2019 had its share of noteworthy medicines law and policy events. It was also a year that saw eye-popping new levels of pharmaceutical pricing. And governments in response began to ask that companies explain why such prices are demanded. Transparency of pricing and cost became central themes in international and national debates.
Here are some highlights of 2019.
In January, the World Health Organization’s Executive Board considered a study carried out by the WHO on “Pricing of cancer medicines and its impact”. High cancer drug pricing is a global crisis. But people in low- and middle-income countries are most affected. The WHO report deals with the often-heard argument that high prices are necessary to finance the development of new treatments and concludes: Concerns that lower cancer medicine prices might impair future R&D seem misplaced because evidence suggests that (a) prices of cancer medicines bear little or no relationship with R&D costs; (b) financial returns of cancer medicines are high; (c) potential impact on revenue due to lower prices could be offset by higher volume, especially when the marginal cost of production is low; and (d) governments and the non-profit-making sector have made substantial contributions to the R&D of medicines through direct funding and other incentives. See here for more information.
In February, article 53(3), the second sentence of the Dutch Patent Act 1995 came into force introducing a patent exemption for the preparation of medicines in a pharmacy. Article 53(1) of the Dutch Patent Act provides the usual list of exclusive acts reserved for the patent holder: to make, use, put on the market or resell, hire out or deliver the patented product, or otherwise deal in it in or for their business, or to offer, import or stock it for any of those purposes. The law now provides an exemption for pharmacy preparation to these exclusive acts, allowing the preparation of medicines upon prescription despite the existence of a patent. Read more here.
In March, the African Union announced the adoption of a treaty for the establishment of the African Medicines Agency (AMA). The AMA will serve as the continental regulatory body that will provide regulatory leadership to ensure harmonised and strengthened regulatory systems which govern the regulation of medicines and medical products on the African continent, according to the announcement.
Also in March Lord Jim O’Neill, who advised the UK government on antibiotic resistance, told the BBC he was shocked by pharmaceutical companies failing to tackle drug-resistant infections. He argued that part of the drugs industry should be taken over and turned into a public utility to make new antibiotics. Of course, a global public utility for antibiotic drug development exists: governments can put their money into GARP, set up by the Drugs for Neglected Diseases initiative (DNDi) and the WHO to fill antibiotic treatment gaps.
April is the month of the Office of the United States Trade Representative (USTR)’s annual special 301 list of countries the USTR deems inadequate in the protection of intellectual property rights. In the universe of the USTR, this includes not appropriately recognising the value of innovative medicines and medical devices so that trading partners contribute their fair share to research and development of new treatments and cures. For example, Chile is on the Priority Watch list because the Ministry of Health issued a Resolution 399, which declared that there are public health reasons that justify issuing compulsory licences on certain patent-protected drugs used to treat hepatitis C. And India is also on the watch list because “Section 3(d) of the India Patents Act restricts patent-eligible subject matter in a way that fails to properly incentivize innovation.” Section 3(d) of the Indian Patents Act is meant to prevent evergreening patents and granting of trivial patents. Argentina is on the list for similar reasons: not granting patents for pharmaceuticals that are granted elsewhere.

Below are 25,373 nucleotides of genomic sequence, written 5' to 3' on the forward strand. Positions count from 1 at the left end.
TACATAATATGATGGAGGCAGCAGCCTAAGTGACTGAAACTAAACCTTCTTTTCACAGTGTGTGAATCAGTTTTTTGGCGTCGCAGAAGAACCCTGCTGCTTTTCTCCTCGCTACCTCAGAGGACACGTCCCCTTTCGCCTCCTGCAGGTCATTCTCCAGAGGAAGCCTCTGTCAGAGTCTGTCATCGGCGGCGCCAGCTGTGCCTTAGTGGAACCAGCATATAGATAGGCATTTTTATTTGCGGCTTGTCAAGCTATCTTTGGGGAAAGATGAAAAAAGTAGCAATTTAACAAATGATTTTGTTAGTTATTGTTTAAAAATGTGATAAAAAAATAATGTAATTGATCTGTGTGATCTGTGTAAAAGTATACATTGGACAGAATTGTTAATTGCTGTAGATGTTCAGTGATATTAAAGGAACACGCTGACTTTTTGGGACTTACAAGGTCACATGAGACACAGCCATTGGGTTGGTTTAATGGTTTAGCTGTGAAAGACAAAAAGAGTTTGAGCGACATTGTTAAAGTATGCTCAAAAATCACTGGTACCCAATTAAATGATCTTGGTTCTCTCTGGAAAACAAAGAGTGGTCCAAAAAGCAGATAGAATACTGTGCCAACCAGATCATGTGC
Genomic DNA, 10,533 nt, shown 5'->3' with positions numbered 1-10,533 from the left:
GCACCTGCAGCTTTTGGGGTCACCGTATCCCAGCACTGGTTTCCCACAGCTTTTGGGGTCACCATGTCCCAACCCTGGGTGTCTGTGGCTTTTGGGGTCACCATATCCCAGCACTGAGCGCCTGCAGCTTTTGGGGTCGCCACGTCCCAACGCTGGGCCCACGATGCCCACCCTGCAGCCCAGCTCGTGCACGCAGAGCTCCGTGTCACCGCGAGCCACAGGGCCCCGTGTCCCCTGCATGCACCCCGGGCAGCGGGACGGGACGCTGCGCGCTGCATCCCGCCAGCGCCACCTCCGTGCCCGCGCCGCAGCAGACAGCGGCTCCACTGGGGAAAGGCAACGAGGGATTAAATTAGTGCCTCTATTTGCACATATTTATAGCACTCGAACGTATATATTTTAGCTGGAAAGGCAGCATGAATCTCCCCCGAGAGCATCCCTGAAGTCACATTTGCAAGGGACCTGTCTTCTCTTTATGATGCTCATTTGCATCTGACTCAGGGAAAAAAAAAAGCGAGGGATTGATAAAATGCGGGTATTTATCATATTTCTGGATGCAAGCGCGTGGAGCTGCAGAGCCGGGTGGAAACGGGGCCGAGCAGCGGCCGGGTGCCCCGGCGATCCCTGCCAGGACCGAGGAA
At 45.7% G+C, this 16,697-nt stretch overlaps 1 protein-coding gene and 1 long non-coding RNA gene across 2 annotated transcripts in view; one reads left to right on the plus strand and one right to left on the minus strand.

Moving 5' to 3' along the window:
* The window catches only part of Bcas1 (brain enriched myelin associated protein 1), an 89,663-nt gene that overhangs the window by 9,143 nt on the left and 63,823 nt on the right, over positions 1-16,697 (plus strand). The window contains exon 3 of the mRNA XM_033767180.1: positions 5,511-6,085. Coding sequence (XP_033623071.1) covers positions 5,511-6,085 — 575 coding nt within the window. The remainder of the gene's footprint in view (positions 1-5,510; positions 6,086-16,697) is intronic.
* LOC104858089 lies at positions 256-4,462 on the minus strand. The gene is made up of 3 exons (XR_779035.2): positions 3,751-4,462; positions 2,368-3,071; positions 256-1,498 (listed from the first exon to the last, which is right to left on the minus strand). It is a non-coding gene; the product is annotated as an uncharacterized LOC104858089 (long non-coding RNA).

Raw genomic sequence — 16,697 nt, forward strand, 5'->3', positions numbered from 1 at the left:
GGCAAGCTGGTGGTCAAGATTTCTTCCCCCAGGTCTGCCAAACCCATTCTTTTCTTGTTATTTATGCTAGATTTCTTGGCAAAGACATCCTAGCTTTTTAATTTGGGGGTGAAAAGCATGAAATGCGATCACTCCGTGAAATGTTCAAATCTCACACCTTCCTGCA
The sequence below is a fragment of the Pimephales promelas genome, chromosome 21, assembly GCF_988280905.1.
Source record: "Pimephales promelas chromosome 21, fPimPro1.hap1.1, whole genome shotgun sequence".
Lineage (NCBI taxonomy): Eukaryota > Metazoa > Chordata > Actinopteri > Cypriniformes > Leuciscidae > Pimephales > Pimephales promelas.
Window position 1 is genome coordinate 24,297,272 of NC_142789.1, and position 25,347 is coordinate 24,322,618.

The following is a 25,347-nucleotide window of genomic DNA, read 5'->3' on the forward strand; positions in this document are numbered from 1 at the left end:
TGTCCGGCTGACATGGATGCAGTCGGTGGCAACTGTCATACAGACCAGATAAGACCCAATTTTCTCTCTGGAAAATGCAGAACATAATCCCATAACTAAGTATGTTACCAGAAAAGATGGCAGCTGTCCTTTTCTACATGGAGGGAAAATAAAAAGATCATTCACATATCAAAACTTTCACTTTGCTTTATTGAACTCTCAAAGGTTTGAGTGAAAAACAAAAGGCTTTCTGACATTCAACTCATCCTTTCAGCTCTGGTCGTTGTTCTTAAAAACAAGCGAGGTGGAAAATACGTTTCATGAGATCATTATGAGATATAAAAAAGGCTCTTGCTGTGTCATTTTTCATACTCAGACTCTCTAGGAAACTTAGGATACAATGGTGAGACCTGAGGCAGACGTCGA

Discussions on medicines pricing continued in April at the 2nd Fair Pricing Forum held in Johannesburg, South Africa. The Forum brought together over 200 delegates from government, NGOs, academia and industry to discuss how to design a fairer pharmaceutical system where medicines are affordable to those in need and the development of effective new treatments is financed appropriately. Transparency of pricing and the cost of R&D was a central theme at the meeting. Read our report of the meeting here.
Also in April, prompted by the consumer group Test Achats, the Belgian Competition Authority announced an investigation into Leadiant after the company raised the price of an old medicine, CDCA, 360-fold. CDCA was originally used for the treatment of gall stones but has been used off-label to treat a rare metabolic disease. The Belgian developments follow the investigation into Leadiant by the Dutch competition authority (ACM) in response to a complaint filed by the Pharmaceutical Accountability Foundation. The ACM investigation started in 2018 and is still ongoing. For details, see here.
May saw the most expensive pharmaceutical treatment ever going to market. Novartis received FDA marketing approval for Zolgensma, a gene therapy for children with a rare muscle disease. Novartis priced it at US$ 2.1 million per treatment. The price prompted the Dutch minister of health to write in an open letter to the pharmaceutical industry, stating: “What particularly bothers me, is that we are not allowed to know why we have to pay so much. We simply get no explanation, no insight into the price structure.”
The call for price transparency was also heard at this year’s World Health Assembly which adopted a resolution, spearheaded by Italy, that called for greater transparency in drug prices and the cost of research. The UK, Germany and Hungary distanced themselves from the resolution. John Zarocostas wrote a nice story for The Lancet about the drama surrounding the adoption of the resolution.